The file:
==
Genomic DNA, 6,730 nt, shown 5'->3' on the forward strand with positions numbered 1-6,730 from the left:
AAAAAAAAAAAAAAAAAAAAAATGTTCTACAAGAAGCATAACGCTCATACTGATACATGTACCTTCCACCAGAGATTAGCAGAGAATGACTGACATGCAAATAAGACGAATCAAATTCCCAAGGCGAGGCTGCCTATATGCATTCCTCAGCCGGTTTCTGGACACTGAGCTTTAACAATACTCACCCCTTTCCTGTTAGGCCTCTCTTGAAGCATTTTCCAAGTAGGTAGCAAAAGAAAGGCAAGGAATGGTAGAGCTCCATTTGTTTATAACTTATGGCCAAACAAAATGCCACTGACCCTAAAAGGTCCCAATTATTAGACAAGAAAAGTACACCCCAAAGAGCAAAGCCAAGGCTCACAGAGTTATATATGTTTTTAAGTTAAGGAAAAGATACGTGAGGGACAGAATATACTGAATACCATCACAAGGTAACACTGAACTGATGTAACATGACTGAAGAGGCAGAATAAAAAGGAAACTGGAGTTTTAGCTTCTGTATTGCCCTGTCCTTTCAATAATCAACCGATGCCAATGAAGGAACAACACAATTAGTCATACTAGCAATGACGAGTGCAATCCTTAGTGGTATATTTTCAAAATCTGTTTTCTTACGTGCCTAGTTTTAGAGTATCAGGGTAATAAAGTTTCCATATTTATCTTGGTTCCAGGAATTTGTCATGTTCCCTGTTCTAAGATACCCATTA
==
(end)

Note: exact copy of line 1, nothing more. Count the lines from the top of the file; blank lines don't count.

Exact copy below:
Genomic DNA, 6,730 nt, shown 5'->3' on the forward strand with positions numbered 1-6,730 from the left: